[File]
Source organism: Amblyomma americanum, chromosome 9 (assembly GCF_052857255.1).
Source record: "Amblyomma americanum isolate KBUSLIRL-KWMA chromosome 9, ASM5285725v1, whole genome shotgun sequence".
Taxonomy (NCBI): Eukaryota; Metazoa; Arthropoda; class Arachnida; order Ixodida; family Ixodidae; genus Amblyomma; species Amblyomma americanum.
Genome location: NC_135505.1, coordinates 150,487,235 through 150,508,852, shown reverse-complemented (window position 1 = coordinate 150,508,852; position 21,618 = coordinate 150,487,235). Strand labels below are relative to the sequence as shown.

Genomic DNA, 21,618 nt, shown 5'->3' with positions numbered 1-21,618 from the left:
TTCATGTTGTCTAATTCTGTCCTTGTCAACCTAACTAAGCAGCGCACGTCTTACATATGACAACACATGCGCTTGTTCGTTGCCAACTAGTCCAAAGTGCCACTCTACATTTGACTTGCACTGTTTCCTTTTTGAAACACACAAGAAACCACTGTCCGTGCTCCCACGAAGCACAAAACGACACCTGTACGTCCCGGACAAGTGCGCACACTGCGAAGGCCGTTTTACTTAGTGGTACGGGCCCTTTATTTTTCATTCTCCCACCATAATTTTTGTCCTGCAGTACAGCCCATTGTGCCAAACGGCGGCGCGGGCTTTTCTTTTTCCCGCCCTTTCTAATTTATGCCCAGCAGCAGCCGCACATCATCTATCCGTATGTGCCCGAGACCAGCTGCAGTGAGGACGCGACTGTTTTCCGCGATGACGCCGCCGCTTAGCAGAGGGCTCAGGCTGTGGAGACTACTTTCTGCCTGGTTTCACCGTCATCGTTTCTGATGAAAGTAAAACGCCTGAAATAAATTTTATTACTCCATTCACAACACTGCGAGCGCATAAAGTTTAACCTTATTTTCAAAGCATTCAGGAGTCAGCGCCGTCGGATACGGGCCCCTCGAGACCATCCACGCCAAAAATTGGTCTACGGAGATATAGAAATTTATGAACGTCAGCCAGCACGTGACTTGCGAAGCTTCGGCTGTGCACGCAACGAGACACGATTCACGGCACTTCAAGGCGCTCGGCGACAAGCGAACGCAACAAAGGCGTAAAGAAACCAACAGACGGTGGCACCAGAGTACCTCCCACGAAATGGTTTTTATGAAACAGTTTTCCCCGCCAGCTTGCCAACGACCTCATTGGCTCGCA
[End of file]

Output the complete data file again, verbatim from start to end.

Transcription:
Source organism: Amblyomma americanum, chromosome 9 (assembly GCF_052857255.1).
Source record: "Amblyomma americanum isolate KBUSLIRL-KWMA chromosome 9, ASM5285725v1, whole genome shotgun sequence".
Taxonomy (NCBI): Eukaryota; Metazoa; Arthropoda; class Arachnida; order Ixodida; family Ixodidae; genus Amblyomma; species Amblyomma americanum.
Genome location: NC_135505.1, coordinates 150,487,235 through 150,508,852, shown reverse-complemented (window position 1 = coordinate 150,508,852; position 21,618 = coordinate 150,487,235). Strand labels below are relative to the sequence as shown.

Genomic DNA, 21,618 nt, shown 5'->3' with positions numbered 1-21,618 from the left:
TTCATGTTGTCTAATTCTGTCCTTGTCAACCTAACTAAGCAGCGCACGTCTTACATATGACAACACATGCGCTTGTTCGTTGCCAACTAGTCCAAAGTGCCACTCTACATTTGACTTGCACTGTTTCCTTTTTGAAACACACAAGAAACCACTGTCCGTGCTCCCACGAAGCACAAAACGACACCTGTACGTCCCGGACAAGTGCGCACACTGCGAAGGCCGTTTTACTTAGTGGTACGGGCCCTTTATTTTTCATTCTCCCACCATAATTTTTGTCCTGCAGTACAGCCCATTGTGCCAAACGGCGGCGCGGGCTTTTCTTTTTCCCGCCCTTTCTAATTTATGCCCAGCAGCAGCCGCACATCATCTATCCGTATGTGCCCGAGACCAGCTGCAGTGAGGACGCGACTGTTTTCCGCGATGACGCCGCCGCTTAGCAGAGGGCTCAGGCTGTGGAGACTACTTTCTGCCTGGTTTCACCGTCATCGTTTCTGATGAAAGTAAAACGCCTGAAATAAATTTTATTACTCCATTCACAACACTGCGAGCGCATAAAGTTTAACCTTATTTTCAAAGCATTCAGGAGTCAGCGCCGTCGGATACGGGCCCCTCGAGACCATCCACGCCAAAAATTGGTCTACGGAGATATAGAAATTTATGAACGTCAGCCAGCACGTGACTTGCGAAGCTTCGGCTGTGCACGCAACGAGACACGATTCACGGCACTTCAAGGCGCTCGGCGACAAGCGAACGCAACAAAGGCGTAAAGAAACCAACAGACGGTGGCACCAGAGTACCTCCCACGAAATGGTTTTTATGAAACAGTTTTCCCCGCCAGCTTGCCAACGACCTCATTGGCTCGCA